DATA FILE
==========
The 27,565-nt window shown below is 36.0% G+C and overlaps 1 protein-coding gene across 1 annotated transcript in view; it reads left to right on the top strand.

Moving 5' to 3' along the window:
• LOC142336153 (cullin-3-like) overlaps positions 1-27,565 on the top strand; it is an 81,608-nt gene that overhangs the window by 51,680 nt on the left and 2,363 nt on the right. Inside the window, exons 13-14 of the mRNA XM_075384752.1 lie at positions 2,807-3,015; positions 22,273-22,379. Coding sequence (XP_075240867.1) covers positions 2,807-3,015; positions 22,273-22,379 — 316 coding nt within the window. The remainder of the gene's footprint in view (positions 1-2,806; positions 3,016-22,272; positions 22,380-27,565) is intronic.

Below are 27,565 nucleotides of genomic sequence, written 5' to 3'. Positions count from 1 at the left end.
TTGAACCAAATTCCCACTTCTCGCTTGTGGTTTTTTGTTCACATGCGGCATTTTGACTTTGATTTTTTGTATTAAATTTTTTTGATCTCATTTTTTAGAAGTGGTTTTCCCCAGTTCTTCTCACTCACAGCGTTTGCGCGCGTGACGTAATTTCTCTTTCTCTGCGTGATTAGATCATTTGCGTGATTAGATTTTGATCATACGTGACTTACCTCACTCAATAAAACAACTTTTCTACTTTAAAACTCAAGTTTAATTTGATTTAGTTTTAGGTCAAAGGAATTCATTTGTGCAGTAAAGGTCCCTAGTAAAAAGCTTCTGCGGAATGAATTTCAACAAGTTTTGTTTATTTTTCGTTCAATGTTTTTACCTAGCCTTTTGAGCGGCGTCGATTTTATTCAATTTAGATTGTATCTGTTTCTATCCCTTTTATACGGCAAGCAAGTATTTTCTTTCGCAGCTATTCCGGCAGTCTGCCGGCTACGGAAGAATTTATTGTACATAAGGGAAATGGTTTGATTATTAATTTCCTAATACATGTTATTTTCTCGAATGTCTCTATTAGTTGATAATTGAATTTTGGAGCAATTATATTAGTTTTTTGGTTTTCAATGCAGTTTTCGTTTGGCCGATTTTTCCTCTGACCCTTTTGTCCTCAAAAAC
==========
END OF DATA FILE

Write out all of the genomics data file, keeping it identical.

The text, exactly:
The 27,565-nt window shown below is 36.0% G+C and overlaps 1 protein-coding gene across 1 annotated transcript in view; it reads left to right on the top strand.

Moving 5' to 3' along the window:
• LOC142336153 (cullin-3-like) overlaps positions 1-27,565 on the top strand; it is an 81,608-nt gene that overhangs the window by 51,680 nt on the left and 2,363 nt on the right. Inside the window, exons 13-14 of the mRNA XM_075384752.1 lie at positions 2,807-3,015; positions 22,273-22,379. Coding sequence (XP_075240867.1) covers positions 2,807-3,015; positions 22,273-22,379 — 316 coding nt within the window. The remainder of the gene's footprint in view (positions 1-2,806; positions 3,016-22,272; positions 22,380-27,565) is intronic.

Below are 27,565 nucleotides of genomic sequence, written 5' to 3'. Positions count from 1 at the left end.
TTGAACCAAATTCCCACTTCTCGCTTGTGGTTTTTTGTTCACATGCGGCATTTTGACTTTGATTTTTTGTATTAAATTTTTTTGATCTCATTTTTTAGAAGTGGTTTTCCCCAGTTCTTCTCACTCACAGCGTTTGCGCGCGTGACGTAATTTCTCTTTCTCTGCGTGATTAGATCATTTGCGTGATTAGATTTTGATCATACGTGACTTACCTCACTCAATAAAACAACTTTTCTACTTTAAAACTCAAGTTTAATTTGATTTAGTTTTAGGTCAAAGGAATTCATTTGTGCAGTAAAGGTCCCTAGTAAAAAGCTTCTGCGGAATGAATTTCAACAAGTTTTGTTTATTTTTCGTTCAATGTTTTTACCTAGCCTTTTGAGCGGCGTCGATTTTATTCAATTTAGATTGTATCTGTTTCTATCCCTTTTATACGGCAAGCAAGTATTTTCTTTCGCAGCTATTCCGGCAGTCTGCCGGCTACGGAAGAATTTATTGTACATAAGGGAAATGGTTTGATTATTAATTTCCTAATACATGTTATTTTCTCGAATGTCTCTATTAGTTGATAATTGAATTTTGGAGCAATTATATTAGTTTTTTGGTTTTCAATGCAGTTTTCGTTTGGCCGATTTTTCCTCTGACCCTTTTGTCCTCAAAAAC